1. This is a revision application under the provision of Section 115 of the Code of Civil Procedure against an order dated 30th April 1964 passed by a Judge of the Bombay Small Causes Court dismissing the petitioner's ejectment application field under the provisions of Section 41 of the Presidency Small Cause Courts Act on the ground that the annual value of the premises at rack rent exceeds Rs. 3,000 and, therefore, the Bombay Small Causes Court had no jurisdiction to entertain, try and determine the said application.
2. The petitioners are the tenants of a godown on the ground floor of Botawala building at Narshi Natha Street, Bombay 9, at a rental of Rs. 188 per mensem. By an agreement dated 27th October 1960, the petitioners granted leave and licence to the respondents to use and occupy a portion of the said godown at a licence fee of Rs. 260 per mensem. The petitioners claim to have terminated the said leave and licence and have filed an application under Section 41 of the Presidency Small Cause Courts Act in the Bombay Small Causes Court to evict the respondents from the said portion of their premises.
3. The respondents contended that the Small Causes Court had no jurisdiction to entertain, try and determine the application. It was contended by them that they were in law tenants and were paying Rs. 260 per mensem, i.e. Rs. 3,120 per annum. Under S. 41 of the Presidency Small Cause Courts Act, an application for possession of the Presidency Small Cause Courts Act, an application for possession of immoveable property can only be filed in the Small Causes Court when annual value at a rack rent does not exceed Rs. 3000.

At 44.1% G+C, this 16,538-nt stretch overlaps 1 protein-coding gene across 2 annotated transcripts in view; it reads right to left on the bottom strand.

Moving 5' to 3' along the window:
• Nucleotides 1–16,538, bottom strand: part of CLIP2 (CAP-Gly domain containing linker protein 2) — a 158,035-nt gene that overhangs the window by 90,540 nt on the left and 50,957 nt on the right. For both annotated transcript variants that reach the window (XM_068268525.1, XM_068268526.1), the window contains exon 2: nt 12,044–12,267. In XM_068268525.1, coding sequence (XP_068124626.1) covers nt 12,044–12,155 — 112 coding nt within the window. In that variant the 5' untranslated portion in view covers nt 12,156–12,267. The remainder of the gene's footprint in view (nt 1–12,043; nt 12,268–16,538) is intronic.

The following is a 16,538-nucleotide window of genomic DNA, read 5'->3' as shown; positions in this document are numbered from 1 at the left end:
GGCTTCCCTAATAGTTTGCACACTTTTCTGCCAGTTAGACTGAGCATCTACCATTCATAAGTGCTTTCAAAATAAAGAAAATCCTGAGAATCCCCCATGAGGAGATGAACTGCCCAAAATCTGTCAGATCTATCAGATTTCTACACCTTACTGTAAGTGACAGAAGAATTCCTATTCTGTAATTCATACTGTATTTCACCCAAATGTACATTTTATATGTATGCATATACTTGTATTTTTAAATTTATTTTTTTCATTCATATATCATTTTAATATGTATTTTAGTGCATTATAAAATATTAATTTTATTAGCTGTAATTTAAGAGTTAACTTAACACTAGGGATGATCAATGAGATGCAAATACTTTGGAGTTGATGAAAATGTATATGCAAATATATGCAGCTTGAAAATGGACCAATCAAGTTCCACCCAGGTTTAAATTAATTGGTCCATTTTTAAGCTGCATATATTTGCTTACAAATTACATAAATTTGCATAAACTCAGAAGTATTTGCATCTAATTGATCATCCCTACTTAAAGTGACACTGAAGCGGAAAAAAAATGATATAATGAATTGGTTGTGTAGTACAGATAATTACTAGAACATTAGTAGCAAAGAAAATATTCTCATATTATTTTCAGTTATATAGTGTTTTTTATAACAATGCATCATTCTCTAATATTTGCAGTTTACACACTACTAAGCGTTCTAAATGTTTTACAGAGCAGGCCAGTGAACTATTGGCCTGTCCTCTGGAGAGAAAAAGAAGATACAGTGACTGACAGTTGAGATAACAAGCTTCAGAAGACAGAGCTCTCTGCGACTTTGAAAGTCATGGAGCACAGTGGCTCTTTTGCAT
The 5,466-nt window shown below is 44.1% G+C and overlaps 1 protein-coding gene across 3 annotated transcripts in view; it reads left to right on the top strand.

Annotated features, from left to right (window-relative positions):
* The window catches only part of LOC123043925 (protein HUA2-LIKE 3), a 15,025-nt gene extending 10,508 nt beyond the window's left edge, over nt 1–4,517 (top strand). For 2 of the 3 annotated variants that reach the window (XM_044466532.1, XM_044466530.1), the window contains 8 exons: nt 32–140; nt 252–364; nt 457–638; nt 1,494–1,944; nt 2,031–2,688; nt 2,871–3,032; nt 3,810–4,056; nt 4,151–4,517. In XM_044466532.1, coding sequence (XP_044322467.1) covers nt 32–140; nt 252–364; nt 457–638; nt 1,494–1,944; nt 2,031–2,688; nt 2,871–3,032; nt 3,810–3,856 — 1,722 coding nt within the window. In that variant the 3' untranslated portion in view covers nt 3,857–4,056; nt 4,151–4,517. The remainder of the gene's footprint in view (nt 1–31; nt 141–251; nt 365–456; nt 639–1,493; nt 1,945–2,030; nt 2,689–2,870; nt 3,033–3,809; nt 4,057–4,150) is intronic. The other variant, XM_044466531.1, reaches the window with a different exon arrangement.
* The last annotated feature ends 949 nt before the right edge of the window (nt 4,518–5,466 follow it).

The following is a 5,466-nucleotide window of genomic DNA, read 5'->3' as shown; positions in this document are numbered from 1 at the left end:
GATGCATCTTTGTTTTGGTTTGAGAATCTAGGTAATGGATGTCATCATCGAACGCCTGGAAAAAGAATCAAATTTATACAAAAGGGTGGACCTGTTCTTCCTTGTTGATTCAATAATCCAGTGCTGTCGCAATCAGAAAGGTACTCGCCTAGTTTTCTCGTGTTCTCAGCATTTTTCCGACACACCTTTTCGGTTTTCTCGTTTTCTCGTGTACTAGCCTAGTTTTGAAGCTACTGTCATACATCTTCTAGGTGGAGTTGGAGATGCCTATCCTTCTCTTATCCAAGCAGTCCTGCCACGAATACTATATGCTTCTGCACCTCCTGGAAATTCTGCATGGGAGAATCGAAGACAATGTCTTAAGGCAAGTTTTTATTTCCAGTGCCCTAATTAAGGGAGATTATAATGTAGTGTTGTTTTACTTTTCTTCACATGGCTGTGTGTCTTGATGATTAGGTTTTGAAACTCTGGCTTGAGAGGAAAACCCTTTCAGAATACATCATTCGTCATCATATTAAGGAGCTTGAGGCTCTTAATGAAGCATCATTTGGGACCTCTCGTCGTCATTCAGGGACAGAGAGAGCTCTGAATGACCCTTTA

4. The learned Judge held that the expression 'rack rent' meant the rent raised to the uttermost or the full annual benefit of the property which, in this case, for the part of the premises in the occupation of the respondents was Rupees 3,120. The learned Judge held that the application was, therefore, not maintainable under Section 41 of the Presidency Small Cause Courts Act and he dismissed the said application. The petitioners have come in revision against the said order.
5. Now , Section 41 of the Presidency Small Cause Courts Act provides as under:
'When any person has had possession of any immoveable property situate within the local limits of the Small Cause Court's jurisdiction and of which the annual value at a rack-rent does not exceed Rs.3000/-, as the tenant, or by permission, of another person, or of some person through whom such other person claims,
xx xx xx xx xx xxsuch other person (hereinafter called the applicant) may apply to the Small Cause Court for a summons against the occupant, calling upon him to show cause, on a day therein appointed, why he should not be compelled to deliver up the property.'
6. Whether the Bombay Small Cause Court would have jurisdiction to entertain this application depends, therefore, upon the interpretation of the expression 'annual value at a rack rent' occurring in Section 41 of the Presidency Small Cause Courts Act. No decision of any Indian High Court has been cited before me in which this expression has been interpreted. If what the respondents are paying to the petitioners for the part of the premises in the respondents' occupation is taken into consideration the amount will be Rs. 3,120 and the Small Cause Court will have no jurisdiction, but if what is paid by the petitioners to their own landlord, who is the owner of the premises, viz. Rs. 188 per mensem in respect of the entire premises in the occupation of the petitioners is taken into consideration, the annual rent will be Rupees 2,256 and if this is the annual value at a have jurisdiction. In this is the annual value at a rack rent, the Small Cause Court will have jurisdiction. In this is the annual value at a have jurisdiction. In this case only a part of the premises let to the petitioners having been given to the respondents, the annual rent of the part will be even less than Rs. 2,256. But I am not considering this aspect of the matter, as even the entire rent of Rs. 2,256 is less then Rupees 3000.